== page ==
Harper pressed the G8 leaders to follow the Canadian draft and the final result suggests he got what he wanted. “The extremists must immediately halt their attacks,” the communiqué reads. (The only significant change to the Canadian draft, according to Kirton, was Putin’s removal of the description of Syria and Iran as partners of the terrorists. “He said it would make his life difficult,” he recalls.)

Canada’s tougher stand on the conflict spread to other global organizations, says Kirton. It coloured former UN secretarygeneral Kofi Annan’s comments a week later. And when Harper was at the bi-annual la Francophonie meetings in Hungary in September, he again blocked plans to issue a statement sharply critical of Israel. Boosting world support for Israel as a democracy is a key component of Harper’s foreign pol-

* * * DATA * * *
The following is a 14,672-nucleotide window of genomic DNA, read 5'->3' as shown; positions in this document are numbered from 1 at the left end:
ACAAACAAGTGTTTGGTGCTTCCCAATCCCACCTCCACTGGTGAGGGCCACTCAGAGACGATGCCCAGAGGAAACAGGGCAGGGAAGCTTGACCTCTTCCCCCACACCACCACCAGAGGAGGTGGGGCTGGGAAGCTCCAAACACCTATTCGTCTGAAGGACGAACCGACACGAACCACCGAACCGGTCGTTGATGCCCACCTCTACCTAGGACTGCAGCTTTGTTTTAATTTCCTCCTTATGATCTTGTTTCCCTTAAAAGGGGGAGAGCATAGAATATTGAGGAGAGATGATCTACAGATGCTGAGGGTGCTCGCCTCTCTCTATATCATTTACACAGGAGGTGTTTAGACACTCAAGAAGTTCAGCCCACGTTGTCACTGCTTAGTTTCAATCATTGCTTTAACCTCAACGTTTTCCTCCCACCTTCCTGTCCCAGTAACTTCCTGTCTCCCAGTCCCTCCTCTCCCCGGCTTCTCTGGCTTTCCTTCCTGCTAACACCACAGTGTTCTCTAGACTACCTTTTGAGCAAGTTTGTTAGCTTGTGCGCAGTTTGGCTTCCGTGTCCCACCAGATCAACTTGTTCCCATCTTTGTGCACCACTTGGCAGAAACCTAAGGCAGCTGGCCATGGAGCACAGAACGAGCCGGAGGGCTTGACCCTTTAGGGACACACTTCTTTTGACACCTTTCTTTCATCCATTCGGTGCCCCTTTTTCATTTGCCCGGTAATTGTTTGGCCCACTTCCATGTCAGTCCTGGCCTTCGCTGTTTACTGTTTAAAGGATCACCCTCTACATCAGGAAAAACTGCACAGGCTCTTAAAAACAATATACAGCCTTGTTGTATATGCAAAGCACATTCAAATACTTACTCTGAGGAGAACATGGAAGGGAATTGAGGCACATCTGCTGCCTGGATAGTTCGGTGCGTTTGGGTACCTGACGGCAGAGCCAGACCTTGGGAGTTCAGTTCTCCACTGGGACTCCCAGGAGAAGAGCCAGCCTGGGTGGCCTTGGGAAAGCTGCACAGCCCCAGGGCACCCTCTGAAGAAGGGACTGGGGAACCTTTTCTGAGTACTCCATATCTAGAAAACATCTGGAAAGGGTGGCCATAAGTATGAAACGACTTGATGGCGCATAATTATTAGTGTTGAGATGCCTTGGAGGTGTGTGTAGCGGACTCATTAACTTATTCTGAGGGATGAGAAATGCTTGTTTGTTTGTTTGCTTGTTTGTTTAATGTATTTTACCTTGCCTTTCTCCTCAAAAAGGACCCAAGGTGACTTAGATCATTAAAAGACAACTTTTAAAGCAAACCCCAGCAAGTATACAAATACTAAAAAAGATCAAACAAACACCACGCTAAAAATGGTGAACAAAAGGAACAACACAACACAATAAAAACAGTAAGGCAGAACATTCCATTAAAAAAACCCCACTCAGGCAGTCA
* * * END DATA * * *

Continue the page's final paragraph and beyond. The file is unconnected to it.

icy doctrine. “The international community is adjusting to what Canada wants,” Kirton insists, with the hint of a boast.

Harper has even managed to use foreign policy to his advantage at home by casting himself as an occasional adversary to the Americans, Kirton says, undercutting pre-election criticisms that he would cozy up to the Bush administration. And his support for Canadians endangered abroad—from the evacuation of15,000 Canadians in Lebanon to the issue at the core of the China feud (the case of interned Canadian citizen Huseyin Celil)— has reinforced his reputation as a defender of Canadian interests at home and abroad.